To initiate a lawsuit in a personal injury case, we will draft legal documents known as a Summons and Complaint.
After the case is filed, we need to serve these legal documents on the opposing parties in the case. This is often done by a sheriff’s deputy or a process server.
Once the defendant has been served, he or she has up to 60 days to file an Answer. The Answer often has little helpful information, other than the defendant denying the allegations of the Complaint.
After the Answer is filed, we engage in “Discovery” with the defendant’s attorney. Discovery is the collective name for several types of information-gathering tools. The first step is normally written discovery, when both sides send each other Requests for Admissions, Interrogatories, and Requests for Production of Documents. The parties have up to 60 days to respond to these written requests. We will contact you to discuss our responses to these written requests.
Depositions may happen next, depending on the type of case. You, the defendant, witnesses, and experts could all be deposed, providing testimony under oath about the injury and treatment you received.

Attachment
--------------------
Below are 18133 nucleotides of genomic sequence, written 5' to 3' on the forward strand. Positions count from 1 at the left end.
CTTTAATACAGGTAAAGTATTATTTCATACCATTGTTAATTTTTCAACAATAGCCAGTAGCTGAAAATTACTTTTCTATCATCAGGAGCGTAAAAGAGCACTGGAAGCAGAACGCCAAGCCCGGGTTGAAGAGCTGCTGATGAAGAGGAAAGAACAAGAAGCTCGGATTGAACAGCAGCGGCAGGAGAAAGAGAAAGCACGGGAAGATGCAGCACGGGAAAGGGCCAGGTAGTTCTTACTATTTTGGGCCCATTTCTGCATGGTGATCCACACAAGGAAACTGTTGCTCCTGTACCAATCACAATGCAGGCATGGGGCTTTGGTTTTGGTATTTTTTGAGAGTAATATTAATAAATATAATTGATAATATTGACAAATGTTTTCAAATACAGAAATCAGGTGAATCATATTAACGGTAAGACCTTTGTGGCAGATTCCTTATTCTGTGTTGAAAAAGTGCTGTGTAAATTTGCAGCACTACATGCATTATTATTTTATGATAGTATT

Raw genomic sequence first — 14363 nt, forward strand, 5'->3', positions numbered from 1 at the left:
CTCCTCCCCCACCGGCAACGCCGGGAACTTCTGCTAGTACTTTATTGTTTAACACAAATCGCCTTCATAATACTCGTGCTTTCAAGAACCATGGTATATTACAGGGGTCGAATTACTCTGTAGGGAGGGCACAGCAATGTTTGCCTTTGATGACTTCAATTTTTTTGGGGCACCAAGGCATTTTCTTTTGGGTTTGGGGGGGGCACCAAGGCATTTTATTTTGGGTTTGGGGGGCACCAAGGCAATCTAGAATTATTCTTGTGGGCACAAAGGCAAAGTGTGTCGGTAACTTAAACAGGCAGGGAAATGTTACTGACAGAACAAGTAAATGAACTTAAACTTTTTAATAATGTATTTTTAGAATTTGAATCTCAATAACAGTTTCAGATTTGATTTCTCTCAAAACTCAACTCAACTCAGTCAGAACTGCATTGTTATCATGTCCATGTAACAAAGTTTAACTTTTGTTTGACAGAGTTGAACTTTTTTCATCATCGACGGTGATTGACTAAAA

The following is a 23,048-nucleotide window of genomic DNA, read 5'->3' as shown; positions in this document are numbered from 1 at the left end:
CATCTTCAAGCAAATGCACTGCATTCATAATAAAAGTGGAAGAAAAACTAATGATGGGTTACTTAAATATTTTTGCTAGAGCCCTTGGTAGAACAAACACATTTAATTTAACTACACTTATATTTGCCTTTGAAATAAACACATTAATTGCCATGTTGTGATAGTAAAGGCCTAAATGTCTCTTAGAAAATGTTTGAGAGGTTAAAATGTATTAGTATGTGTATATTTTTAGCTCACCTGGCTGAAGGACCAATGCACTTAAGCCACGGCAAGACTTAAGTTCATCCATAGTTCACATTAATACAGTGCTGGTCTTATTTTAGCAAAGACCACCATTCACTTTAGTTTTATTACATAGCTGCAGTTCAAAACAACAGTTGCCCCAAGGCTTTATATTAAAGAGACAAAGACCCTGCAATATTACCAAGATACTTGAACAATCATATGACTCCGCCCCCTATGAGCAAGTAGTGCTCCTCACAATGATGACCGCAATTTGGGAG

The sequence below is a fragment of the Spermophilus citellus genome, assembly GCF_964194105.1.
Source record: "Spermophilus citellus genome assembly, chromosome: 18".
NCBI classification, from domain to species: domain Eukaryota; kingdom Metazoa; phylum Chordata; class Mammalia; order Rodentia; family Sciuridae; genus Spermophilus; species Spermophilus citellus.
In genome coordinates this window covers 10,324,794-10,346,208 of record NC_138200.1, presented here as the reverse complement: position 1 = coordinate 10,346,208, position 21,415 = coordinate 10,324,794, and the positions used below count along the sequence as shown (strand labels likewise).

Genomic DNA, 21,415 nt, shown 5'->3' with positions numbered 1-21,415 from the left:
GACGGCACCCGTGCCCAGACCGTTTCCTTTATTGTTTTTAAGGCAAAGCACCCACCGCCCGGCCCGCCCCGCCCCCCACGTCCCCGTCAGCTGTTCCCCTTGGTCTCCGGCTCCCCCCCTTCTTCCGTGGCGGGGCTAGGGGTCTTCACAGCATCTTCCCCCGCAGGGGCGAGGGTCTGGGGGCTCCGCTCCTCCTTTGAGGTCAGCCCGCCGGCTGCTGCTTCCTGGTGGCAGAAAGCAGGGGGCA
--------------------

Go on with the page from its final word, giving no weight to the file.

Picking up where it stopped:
After the completion of discovery, most cases go to mediation. In mediation, all the parties get together in an informal setting with an independent third-party mediator, usually another attorney who has nothing to do with the case. The mediator facilitates a discussion between the parties to express and exchange their differing points of view, reevaluate their positions, and attempt to reach a compromise and settlement.
Certain types of cases may end up in arbitration. In arbitration, the parties get together in an informal setting with an independent third-party called an arbitrator. Unlike mediation, the arbitrator’s role is more like that of a judge and jury, because the arbitrator will listen to both sides of the case and then make a decision to resolve the matter. If your case gets ordered to either mediation or arbitration, we will contact you and discuss in more detail.